I have just posted up the last sketch in my project:
It is satisfying to complete something so big, it has been big in my life and it is part of this larger journey of exploring psyberspace.
With my habit of regular blogging established, I think there will be more posts here. There is a lot that the theme here can cover, everything to do with the psyche as well as everything with Cyberspace.
Art, digital, the physical & their relationship is something that I have explored experientially for a year. It is a good foundation to build on.
I will be setting up creativity coaching in addition to my online psychotherapy. Psychotherapy and Creativity Coaching Online. I will be writing about the role so f the artist and creativity, this blog will be the base!
And I am wondering it I will keep the more personal stuff here including “sketchblog” stuff? Who knows.
Paul Robinson, The Philosophy of Punctuation
Rules are important, no question about it. But by themselves they are insufficient. Unless one has an emotional investment, rules are too easily forgotten. What we must instill, I’m convinced, is an attitude toward punctuation, a set of feelings about both the process in general and the individual marks of punctuation. That set of feelings might be called a philosophy of punctuation.
I like this sort of stuff!
Copyleft vs. Copyright: A Marxist critique
Later New Link
“Copyright was invented by and for early capitalism, and its importance to that system has grown ever since. To oppose copyright is to oppose capitalism. Thus, Marxism is a natural starting point when challenging copyright. Marx’s concept of a ‘general intellect’, suggesting that at some point a collective learning process will surpass physical labour as a productive force, offers a promising backdrop to understand the accomplishments of the free software community. Furthermore, the chief concerns of hacker philosophy, creativity and technological empowerment, closely correspond to key Marxist concepts of alienation, the division of labour, deskilling, and commodification. At the end of my inquiry, I will suggest that the development of free software provides an early model of the contradictions inherent to information capitalism, and that free software development has a wider relevance to all future production of information.”
Now that is along the same lines as the thing I wrote after the discussions with Josh – will link to ot in the next item. It all sounds plausible to me, but nothing is a sure thing.
WTP – Ivan Illich Transcript van Illich with Jerry Browe We the People, KPFA – March 22, 1996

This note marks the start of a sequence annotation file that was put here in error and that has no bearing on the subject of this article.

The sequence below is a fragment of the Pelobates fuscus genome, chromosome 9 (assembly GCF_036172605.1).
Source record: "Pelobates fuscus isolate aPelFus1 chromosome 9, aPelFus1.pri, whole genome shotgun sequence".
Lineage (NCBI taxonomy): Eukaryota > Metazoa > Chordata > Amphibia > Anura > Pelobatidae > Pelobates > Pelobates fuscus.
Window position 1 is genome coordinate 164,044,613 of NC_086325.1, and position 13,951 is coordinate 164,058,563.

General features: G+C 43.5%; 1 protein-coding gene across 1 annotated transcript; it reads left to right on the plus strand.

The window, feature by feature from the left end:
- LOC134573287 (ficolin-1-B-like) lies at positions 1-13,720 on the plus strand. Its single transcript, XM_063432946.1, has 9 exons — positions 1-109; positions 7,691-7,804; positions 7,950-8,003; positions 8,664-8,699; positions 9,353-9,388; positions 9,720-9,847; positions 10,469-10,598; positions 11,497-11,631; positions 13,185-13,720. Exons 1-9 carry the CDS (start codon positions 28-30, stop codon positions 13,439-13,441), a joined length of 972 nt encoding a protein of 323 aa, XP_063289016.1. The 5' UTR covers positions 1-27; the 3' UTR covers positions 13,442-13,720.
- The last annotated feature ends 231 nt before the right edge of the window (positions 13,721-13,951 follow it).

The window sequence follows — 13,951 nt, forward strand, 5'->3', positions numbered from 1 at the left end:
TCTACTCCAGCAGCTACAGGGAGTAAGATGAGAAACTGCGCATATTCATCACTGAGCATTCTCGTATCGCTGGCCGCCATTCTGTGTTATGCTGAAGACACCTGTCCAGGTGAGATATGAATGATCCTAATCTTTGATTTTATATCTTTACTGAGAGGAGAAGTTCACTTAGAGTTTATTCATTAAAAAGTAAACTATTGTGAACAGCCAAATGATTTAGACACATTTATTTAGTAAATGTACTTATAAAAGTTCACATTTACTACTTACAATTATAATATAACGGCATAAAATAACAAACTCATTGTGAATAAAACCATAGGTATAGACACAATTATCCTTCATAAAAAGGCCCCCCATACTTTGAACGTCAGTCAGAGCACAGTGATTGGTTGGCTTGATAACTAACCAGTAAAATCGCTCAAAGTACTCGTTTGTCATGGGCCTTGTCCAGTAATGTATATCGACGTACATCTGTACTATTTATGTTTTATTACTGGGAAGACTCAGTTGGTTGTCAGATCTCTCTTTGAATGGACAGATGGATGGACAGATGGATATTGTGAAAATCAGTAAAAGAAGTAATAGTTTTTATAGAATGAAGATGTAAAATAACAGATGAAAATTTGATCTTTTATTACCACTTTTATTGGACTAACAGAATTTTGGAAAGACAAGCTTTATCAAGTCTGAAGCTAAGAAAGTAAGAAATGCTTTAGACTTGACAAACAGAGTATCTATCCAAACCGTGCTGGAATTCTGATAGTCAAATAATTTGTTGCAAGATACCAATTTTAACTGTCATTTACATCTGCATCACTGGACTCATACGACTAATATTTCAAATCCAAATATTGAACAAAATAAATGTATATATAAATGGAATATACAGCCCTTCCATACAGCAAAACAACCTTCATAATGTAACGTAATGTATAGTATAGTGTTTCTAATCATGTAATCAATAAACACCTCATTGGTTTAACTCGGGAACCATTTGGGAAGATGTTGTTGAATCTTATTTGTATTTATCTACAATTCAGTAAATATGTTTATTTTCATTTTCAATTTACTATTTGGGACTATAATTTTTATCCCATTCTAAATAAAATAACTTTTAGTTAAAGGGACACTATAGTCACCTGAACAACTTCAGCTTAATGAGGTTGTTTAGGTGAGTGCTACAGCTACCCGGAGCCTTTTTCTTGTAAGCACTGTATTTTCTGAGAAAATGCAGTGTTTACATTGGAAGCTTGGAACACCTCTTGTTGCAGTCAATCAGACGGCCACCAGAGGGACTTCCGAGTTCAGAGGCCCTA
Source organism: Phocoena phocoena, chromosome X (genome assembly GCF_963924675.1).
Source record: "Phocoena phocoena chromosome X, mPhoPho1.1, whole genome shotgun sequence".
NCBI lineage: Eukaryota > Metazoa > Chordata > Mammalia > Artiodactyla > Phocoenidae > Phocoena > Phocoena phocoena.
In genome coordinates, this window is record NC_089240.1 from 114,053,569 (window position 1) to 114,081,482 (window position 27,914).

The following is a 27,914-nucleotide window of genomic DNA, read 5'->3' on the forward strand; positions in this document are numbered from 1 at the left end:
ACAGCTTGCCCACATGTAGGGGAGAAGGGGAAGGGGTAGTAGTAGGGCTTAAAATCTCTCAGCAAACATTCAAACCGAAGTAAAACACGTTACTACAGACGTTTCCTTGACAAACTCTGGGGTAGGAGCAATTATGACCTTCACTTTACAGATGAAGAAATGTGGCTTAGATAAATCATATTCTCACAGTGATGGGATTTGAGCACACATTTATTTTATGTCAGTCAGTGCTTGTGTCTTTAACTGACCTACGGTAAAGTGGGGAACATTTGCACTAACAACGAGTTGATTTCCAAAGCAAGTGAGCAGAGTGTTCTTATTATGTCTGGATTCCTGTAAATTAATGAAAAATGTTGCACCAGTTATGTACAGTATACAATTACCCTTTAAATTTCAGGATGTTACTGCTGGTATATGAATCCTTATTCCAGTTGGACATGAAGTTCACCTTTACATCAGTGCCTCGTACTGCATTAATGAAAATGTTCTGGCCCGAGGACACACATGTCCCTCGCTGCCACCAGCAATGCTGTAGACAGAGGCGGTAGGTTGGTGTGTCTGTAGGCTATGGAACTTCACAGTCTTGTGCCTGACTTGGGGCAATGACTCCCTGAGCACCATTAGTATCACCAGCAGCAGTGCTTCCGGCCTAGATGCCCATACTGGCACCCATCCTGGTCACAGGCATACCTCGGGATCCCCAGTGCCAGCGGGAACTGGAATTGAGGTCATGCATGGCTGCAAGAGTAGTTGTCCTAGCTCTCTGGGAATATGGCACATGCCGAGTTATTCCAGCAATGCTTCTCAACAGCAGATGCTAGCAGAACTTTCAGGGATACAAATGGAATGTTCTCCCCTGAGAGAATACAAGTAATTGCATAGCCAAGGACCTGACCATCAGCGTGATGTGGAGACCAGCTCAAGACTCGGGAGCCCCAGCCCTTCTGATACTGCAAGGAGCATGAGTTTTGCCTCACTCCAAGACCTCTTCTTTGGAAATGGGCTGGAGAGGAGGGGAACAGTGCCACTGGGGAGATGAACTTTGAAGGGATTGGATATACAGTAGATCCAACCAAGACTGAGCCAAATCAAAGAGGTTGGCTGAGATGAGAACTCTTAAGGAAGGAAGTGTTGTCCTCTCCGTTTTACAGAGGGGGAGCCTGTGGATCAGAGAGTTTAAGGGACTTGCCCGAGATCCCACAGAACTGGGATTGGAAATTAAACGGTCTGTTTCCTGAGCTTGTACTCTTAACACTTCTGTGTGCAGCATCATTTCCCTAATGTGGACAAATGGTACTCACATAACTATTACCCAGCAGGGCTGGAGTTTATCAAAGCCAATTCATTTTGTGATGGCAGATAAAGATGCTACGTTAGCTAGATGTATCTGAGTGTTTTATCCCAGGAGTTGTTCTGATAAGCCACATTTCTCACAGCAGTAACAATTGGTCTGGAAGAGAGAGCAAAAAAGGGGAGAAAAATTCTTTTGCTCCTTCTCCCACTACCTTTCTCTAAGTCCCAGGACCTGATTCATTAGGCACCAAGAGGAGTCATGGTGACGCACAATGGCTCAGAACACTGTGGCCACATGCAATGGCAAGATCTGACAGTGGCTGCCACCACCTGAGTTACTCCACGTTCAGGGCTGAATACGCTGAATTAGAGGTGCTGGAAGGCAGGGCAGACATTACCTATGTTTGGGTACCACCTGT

“Brown: This hour we have a very special privilege and opportunity. We have here in the studio in Los Angeles Ivan Illich and Carl Mitchum, two friends of mine who I hope you’ll enjoy our conversation. Listen in. You’ll find it instructive. Ivan Illich is the author of a book, very famous in the 1970s, called Deschooling Society, another book called Medical Nemesis. He’s also the author of Celebration of Awareness, Tools for Conviviality, Gender, and now his most recent book called In the Vineyard of the Text, a commentary on a 12th century scholar and saint, Hugh of St. Victor. Along with us here in the studio is Carl Mitchum, a professor of humanities, presently Visiting Scholar at the Colorado School of Mines and on a more permanent basis a professor at Penn State where Ivan Illich and his friends and fellow scholars meet every year for a few months to study these ideas that over the next hour we’re going to do our best to elucidate and share. Ivan, why don’t we just start with the book that I first encountered when I became aware of you, and that is the book Deschooling. Can you reflect on what you were thinking about when you wrote it and how you might see that reality today because we’re still struggling with schools in this society. There’s still a dependency on professionals that seems to have control of how we learn or don’t learn and I just have to wonder have we made any progress in creating the context where people get the sense that they are in charge of their own learning?”
Interesting discussion. Does the world a context sensitive help? Not in schools which subvert that. Xenos – Zeus and hospitality? Acedia the inactivity which results from seeing how enormously difficult it is to do the right thing – is it a sin?
There is also insight into the interface – the pupil of the eye which takes in with its psychopods the other person. But they do not really grasp the potential of the medium for – conviviality and friendship.
Later Saturday, 7 May, 2011